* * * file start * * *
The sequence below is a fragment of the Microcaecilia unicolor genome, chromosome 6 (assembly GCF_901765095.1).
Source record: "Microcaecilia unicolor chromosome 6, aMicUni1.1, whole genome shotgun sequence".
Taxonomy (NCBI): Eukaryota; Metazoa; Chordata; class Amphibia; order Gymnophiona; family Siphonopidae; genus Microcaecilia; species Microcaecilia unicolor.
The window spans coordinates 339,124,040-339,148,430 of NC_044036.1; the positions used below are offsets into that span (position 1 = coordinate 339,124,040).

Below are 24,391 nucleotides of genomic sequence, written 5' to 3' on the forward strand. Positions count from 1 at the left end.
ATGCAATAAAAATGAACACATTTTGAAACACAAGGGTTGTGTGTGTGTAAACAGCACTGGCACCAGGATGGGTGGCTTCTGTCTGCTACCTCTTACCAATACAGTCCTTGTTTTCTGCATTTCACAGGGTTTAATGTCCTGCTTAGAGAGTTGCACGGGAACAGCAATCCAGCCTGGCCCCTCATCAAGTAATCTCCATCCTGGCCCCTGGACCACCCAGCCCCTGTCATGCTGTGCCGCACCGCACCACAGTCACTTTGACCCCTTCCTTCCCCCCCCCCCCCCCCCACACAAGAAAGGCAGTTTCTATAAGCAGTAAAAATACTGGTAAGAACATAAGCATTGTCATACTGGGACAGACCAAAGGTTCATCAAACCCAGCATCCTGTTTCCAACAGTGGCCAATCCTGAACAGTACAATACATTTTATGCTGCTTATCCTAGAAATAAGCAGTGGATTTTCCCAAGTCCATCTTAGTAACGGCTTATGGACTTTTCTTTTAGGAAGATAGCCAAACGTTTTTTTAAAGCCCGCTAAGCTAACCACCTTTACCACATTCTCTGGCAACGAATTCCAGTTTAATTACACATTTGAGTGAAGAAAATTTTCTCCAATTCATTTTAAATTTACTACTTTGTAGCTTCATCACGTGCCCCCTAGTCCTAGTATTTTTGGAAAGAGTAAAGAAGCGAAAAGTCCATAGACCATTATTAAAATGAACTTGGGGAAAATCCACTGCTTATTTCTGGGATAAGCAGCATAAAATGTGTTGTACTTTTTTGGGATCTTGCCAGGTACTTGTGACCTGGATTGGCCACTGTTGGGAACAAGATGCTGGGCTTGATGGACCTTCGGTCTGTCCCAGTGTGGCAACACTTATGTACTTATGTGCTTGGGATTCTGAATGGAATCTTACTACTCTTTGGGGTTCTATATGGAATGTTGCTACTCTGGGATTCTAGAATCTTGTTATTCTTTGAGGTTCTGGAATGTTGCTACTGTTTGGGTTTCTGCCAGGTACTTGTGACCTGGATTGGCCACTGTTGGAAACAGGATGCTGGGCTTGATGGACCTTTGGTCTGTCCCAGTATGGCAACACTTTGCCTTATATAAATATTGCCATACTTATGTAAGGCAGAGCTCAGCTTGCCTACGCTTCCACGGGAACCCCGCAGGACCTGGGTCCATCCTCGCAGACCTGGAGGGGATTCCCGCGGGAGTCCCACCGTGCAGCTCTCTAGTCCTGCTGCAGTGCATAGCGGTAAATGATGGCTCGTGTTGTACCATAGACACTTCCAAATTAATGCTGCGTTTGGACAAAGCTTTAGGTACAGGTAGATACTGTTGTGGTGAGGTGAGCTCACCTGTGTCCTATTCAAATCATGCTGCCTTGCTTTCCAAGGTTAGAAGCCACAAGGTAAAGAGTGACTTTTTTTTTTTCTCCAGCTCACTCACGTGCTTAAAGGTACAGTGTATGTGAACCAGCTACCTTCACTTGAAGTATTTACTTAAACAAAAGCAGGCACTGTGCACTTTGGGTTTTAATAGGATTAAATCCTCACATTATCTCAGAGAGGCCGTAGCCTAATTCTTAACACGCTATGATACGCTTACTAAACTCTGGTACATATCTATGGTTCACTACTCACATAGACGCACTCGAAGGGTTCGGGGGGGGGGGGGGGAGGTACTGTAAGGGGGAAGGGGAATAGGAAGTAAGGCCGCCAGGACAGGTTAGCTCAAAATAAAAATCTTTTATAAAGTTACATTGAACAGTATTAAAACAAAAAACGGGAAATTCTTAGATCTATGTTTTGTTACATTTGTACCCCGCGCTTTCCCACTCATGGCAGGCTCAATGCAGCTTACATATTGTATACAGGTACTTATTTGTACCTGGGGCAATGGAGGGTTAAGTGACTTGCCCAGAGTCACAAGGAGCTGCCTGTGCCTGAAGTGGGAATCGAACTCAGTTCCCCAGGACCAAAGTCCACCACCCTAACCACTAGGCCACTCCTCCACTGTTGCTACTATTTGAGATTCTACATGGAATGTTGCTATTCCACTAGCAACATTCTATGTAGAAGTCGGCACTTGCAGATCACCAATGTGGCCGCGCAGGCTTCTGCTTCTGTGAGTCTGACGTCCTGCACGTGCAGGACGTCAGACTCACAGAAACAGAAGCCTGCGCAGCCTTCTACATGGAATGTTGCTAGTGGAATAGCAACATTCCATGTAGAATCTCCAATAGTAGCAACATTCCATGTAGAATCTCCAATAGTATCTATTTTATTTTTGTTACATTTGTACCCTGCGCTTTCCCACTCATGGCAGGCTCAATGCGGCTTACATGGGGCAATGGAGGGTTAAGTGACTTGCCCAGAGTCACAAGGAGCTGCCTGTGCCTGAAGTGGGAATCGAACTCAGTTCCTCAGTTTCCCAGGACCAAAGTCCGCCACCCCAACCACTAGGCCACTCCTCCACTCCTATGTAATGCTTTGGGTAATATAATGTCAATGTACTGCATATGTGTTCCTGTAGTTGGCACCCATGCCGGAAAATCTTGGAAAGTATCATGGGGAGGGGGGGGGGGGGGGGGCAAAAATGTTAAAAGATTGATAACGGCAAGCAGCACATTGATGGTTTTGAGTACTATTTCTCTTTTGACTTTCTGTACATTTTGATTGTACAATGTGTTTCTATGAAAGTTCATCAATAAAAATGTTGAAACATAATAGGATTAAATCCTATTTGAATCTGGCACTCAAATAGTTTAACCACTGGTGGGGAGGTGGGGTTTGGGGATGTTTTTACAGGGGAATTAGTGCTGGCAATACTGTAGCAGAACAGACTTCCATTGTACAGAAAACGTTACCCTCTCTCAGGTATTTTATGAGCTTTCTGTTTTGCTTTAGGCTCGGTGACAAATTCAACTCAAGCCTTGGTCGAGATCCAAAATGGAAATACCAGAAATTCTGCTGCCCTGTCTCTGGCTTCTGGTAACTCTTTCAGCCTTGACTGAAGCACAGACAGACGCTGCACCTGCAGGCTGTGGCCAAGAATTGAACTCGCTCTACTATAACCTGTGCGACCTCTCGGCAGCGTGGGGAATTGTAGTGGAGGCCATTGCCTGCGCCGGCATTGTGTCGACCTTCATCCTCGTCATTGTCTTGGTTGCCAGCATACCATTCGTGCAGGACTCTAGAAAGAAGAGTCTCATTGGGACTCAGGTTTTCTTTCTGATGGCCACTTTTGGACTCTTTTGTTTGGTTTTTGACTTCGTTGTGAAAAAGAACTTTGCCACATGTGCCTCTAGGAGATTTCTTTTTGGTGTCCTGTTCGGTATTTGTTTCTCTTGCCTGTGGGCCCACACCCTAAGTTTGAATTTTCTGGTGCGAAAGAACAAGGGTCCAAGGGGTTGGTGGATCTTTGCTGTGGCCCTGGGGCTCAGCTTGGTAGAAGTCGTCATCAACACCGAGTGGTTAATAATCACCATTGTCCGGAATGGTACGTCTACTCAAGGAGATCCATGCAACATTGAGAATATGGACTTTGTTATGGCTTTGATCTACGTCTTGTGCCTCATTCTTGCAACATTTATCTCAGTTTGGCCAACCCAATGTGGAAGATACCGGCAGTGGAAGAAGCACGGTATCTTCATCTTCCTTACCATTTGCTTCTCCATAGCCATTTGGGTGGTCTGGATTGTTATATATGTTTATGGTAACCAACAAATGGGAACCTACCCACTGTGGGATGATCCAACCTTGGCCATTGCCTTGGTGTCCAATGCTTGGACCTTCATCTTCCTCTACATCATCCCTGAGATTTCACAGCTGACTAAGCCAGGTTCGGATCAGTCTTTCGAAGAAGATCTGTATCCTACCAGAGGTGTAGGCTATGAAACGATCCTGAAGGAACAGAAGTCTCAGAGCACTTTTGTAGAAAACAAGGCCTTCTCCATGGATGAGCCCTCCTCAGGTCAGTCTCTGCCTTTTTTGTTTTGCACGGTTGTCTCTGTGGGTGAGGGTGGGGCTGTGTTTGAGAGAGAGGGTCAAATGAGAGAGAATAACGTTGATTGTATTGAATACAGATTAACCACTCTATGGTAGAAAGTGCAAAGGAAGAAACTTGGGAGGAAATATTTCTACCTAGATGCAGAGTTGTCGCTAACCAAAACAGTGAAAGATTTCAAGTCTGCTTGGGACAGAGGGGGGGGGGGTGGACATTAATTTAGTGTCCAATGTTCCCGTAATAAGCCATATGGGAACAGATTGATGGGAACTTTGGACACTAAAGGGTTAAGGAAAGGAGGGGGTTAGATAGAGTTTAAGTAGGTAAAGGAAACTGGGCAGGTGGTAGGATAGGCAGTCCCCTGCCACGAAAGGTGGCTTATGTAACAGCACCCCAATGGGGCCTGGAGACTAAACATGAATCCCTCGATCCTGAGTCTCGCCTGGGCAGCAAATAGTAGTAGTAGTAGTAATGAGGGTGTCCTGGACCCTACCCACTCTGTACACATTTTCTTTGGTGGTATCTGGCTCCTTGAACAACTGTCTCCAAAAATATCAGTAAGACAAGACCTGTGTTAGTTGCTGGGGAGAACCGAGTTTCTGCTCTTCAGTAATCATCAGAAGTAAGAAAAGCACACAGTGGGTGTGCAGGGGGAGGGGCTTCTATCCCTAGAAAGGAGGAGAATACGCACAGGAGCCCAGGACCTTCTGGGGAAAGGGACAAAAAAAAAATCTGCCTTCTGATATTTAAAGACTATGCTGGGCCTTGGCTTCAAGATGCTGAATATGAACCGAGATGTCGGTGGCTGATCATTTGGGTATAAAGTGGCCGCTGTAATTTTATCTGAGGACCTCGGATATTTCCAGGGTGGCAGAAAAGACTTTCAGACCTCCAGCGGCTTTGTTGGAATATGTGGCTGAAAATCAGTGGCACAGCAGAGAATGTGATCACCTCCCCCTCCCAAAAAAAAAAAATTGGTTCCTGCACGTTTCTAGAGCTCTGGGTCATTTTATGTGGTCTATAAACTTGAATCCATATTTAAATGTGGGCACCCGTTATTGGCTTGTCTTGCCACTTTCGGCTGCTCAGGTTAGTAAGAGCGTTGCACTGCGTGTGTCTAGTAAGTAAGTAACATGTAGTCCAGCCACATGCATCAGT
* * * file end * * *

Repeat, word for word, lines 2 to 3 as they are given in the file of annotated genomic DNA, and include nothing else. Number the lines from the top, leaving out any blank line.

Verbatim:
Source record: "Microcaecilia unicolor chromosome 6, aMicUni1.1, whole genome shotgun sequence".
Taxonomy (NCBI): Eukaryota; Metazoa; Chordata; class Amphibia; order Gymnophiona; family Siphonopidae; genus Microcaecilia; species Microcaecilia unicolor.